Tucker and Dale VS Evil: An Ode To Horror History

Tucker and Dale vs Evil

They may smell bad, but they done act good.

Written and directed by Eli Craig, this horror/comedy hybrid film made its debut in 2010 to a small circuit of film festivals and independent theaters to the feverish acclaim of critics and fans alike. With it having been recently released onto Netflix Instant streaming and other on-demand video services, now is the perfect time to revisit this raucous, moonshine-fueled, bloody, laugh fest.

Lovable Rednecks

The film stars Alan Tudyk and Tyler Labine who play Tucker and Dale respectively. Admittedly, I was first drawn to this film due solely to the fact that Tudyk was headlining as a loveable redneck. I was pleasantly surprised that this movie could deliver on all of the promises made in the trailer.

tucker and dale film

They’re more scared of you than you are of them

Unique Plot

Plot-wise, Tucker and Dale are fairly typical hillbillies who drive a beat up truck and wear overalls, flannel, and dirty trucker hats. They have recently purchased a “summer home” which is a decrepit cabin in a remote part of the woods near the town in which they work. They are both a bit rough around the edges and aren’t exactly Rhodes Scholars, but they have a certain endearing charm all the same.

Friends Through Thick and Thin… Blood

Tudyk and Labine have a bright relationship that is part “buddy cop” (a.k.a. hardened professional with a rank amateur) and part “funny guy, straight man.” Labine’s Dale is always messing things up, or accidentally injuring either himself or Tudyk’s Tucker through direct actions or inaction. Their chemistry is quite warm and it is pretty clear that they like each other on and off screen. Normally, the “inept redneck” character type would get very bland after a while, but Labine keeps it interesting and injects a lot of non-traditional personality into the role that keeps it fresh and three dimensional.

Tudyk Pulls it Off

Tudyk is fairly “one note” as the constantly exasperated Tucker, but his comic timing, lovable demeanor, and deadpan delivery absolutely save the day from what could otherwise have been a cardboard cutout of a character. He fills in the gaps and uses his talent to flesh out a vibrant character that is not only a likable hillbilly (which is rare), but is also an endearing everyman to which even city folk can relate.

Packs a Punch

For a small budget Canadian/American indie film, T&DvsE, has some great kill scenes with high production quality. It relies primarily on practical effects rather than fancy CGI for its gore sequences. It’s easy to see that Eli Craig had a coherent vision for the narrative and that director of photography David Geddes could really frame a scene. There are a few visual gags in the film and they are brought forth flawlessly, hitting the audience perfectly without lingering too long. The film itself looks like it had a much higher budget than it did, which is much to its credit. The blood and guts look quite realistic and when left on the characters for comic effect it has an eerily macabre quality in addition to the lighter humor it seeks to impart.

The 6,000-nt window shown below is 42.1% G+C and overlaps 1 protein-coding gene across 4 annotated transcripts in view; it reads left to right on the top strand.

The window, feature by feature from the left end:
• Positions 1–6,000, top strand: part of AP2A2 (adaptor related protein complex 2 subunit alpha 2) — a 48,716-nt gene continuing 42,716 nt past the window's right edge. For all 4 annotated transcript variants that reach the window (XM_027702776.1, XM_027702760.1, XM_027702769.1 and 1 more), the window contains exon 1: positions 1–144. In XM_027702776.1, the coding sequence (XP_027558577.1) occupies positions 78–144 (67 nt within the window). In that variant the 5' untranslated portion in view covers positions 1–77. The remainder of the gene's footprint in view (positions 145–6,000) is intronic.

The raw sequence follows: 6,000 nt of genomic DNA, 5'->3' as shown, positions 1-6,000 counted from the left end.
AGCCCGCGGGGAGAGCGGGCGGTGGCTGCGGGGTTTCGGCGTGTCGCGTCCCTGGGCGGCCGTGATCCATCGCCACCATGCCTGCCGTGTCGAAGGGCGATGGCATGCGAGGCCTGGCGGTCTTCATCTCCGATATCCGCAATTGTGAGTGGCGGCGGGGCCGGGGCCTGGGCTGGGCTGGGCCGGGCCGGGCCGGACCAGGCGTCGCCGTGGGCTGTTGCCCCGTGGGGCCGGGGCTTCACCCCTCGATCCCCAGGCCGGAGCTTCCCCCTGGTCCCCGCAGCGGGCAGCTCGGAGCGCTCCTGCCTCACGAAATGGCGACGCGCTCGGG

Jaw droppingly scary tucker and dale vs evil

Why is them college kids is killin’ themselves all over our property?

A Horror Film With a Heart… And a Lesson

This film isn’t just funny for funny’s sake. It has several rather serious themes that it attempts to explore. Sometimes it can get a bit didactic in its stances, as demonstrated by the quite beautiful and talented Katrina Bowden, who plays the college girl love interest named Allison. Her character wants to be a counselor and explains that “so many great conflicts throughout history have been caused by simple miscommunications,” which serves to pretty much overstate the obvious at that juncture, since every terrible thing in the film so far has been caused by a blatant lack of communication. Bowden’s reading of that line is not on trial here, but the line itself should have been left on the cutting room floor since it all but breaks the fourth wall in order to hold the audience by the hand through an already simple narrative. As if we didn’t get the point by now, since every death in the movie up to this point had been caused by some form of miscommunication or misattribution of blame. Aside from that, the other common horror film tropes upon which this film tramples are freshly executed and comically tuned to deliver an outstanding skewering of just about every horror film and/or genre that takes itself too seriously.

Heavy Meta

A fun meta-game to play while watching this 98 minute gallop through horror film history is called “spot the horror film reference.” I won’t spoil the game by listing them all here, but among the great films referenced either directly or thematically in T&DvsE include Friday the 13th, The Texas Chainsaw Massacre, and Unhinged among many others. If you’ve already seen this film, then there is no better time to revisit it now in the spirit of the recently passed Halloween season. If you haven’t, then you will enjoy its sly humor, great story, and classic horror.

 

Author bio: Zack Mandell is a movie enthusiast and owner of www.movieroomreviews.com and writer of movie reviews for movies like Tucker and Dale VS Evil. He writes extensively about the movie industry for sites such as Gossip Center, Yahoo, NowPublic, and Helium.

 

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